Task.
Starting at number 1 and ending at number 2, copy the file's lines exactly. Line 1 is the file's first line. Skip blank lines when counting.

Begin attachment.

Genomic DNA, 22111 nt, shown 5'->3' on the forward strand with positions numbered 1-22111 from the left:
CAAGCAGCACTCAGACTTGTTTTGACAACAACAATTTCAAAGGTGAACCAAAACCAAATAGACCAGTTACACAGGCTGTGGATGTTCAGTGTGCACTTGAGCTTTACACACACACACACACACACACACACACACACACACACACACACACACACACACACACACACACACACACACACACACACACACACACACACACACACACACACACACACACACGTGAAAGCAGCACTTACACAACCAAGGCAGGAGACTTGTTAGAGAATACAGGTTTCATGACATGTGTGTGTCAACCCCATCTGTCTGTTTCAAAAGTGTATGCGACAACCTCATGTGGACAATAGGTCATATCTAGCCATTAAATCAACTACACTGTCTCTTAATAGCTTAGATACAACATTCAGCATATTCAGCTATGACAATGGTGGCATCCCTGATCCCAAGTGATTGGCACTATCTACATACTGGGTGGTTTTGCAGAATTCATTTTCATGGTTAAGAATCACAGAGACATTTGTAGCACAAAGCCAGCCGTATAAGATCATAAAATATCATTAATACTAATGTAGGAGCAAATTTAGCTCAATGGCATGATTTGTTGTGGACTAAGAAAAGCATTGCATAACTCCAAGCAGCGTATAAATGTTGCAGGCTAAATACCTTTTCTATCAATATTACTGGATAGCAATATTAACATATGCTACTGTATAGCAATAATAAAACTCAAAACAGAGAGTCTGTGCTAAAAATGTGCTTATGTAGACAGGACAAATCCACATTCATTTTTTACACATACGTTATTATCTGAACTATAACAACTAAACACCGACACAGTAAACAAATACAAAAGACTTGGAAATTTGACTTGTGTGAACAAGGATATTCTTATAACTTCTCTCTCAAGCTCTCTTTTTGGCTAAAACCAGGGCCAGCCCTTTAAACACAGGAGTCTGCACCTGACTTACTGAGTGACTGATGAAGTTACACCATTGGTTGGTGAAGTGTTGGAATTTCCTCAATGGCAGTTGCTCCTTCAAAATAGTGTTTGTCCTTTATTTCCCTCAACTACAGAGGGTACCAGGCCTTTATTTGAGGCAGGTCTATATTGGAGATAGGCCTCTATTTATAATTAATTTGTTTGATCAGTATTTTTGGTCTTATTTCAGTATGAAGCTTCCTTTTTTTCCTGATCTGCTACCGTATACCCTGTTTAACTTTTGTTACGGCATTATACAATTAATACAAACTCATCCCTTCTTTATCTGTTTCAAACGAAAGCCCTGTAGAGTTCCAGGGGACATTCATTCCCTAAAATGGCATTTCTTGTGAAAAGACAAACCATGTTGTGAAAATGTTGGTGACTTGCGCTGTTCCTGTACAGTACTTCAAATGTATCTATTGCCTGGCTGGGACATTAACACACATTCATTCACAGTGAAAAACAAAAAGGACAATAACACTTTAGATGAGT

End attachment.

Genomic DNA, 22111 nt, shown 5'->3' on the forward strand with positions numbered 1-22111 from the left:
CAAGCAGCACTCAGACTTGTTTTGACAACAACAATTTCAAAGGTGAACCAAAACCAAATAGACCAGTTACACAGGCTGTGGATGTTCAGTGTGCACTTGAGCTTTACACACACACACACACACACACACACACACACACACACACACACACACACACACACACACACACACACACACACACACACACACACACACACACACACACACACACACACACACGTGAAAGCAGCACTTACACAACCAAGGCAGGAGACTTGTTAGAGAATACAGGTTTCATGACATGTGTGTGTCAACCCCATCTGTCTGTTTCAAAAGTGTATGCGACAACCTCATGTGGACAATAGGTCATATCTAGCCATTAAATCAACTACACTGTCTCTTAATAGCTTAGATACAACATTCAGCATATTCAGCTATGACAATGGTGGCATCCCTGATCCCAAGTGATTGGCACTATCTACATACTGGGTGGTTTTGCAGAATTCATTTTCATGGTTAAGAATCACAGAGACATTTGTAGCACAAAGCCAGCCGTATAAGATCATAAAATATCATTAATACTAATGTAGGAGCAAATTTAGCTCAATGGCATGATTTGTTGTGGACTAAGAAAAGCATTGCATAACTCCAAGCAGCGTATAAATGTTGCAGGCTAAATACCTTTTCTATCAATATTACTGGATAGCAATATTAACATATGCTACTGTATAGCAATAATAAAACTCAAAACAGAGAGTCTGTGCTAAAAATGTGCTTATGTAGACAGGACAAATCCACATTCATTTTTTACACATACGTTATTATCTGAACTATAACAACTAAACACCGACACAGTAAACAAATACAAAAGACTTGGAAATTTGACTTGTGTGAACAAGGATATTCTTATAACTTCTCTCTCAAGCTCTCTTTTTGGCTAAAACCAGGGCCAGCCCTTTAAACACAGGAGTCTGCACCTGACTTACTGAGTGACTGATGAAGTTACACCATTGGTTGGTGAAGTGTTGGAATTTCCTCAATGGCAGTTGCTCCTTCAAAATAGTGTTTGTCCTTTATTTCCCTCAACTACAGAGGGTACCAGGCCTTTATTTGAGGCAGGTCTATATTGGAGATAGGCCTCTATTTATAATTAATTTGTTTGATCAGTATTTTTGGTCTTATTTCAGTATGAAGCTTCCTTTTTTTCCTGATCTGCTACCGTATACCCTGTTTAACTTTTGTTACGGCATTATACAATTAATACAAACTCATCCCTTCTTTATCTGTTTCAAACGAAAGCCCTGTAGAGTTCCAGGGGACATTCATTCCCTAAAATGGCATTTCTTGTGAAAAGACAAACCATGTTGTGAAAATGTTGGTGACTTGCGCTGTTCCTGTACAGTACTTCAAATGTATCTATTGCCTGGCTGGGACATTAACACACATTCATTCACAGTGAAAAACAAAAAGGACAATAACACTTTAGATGAGT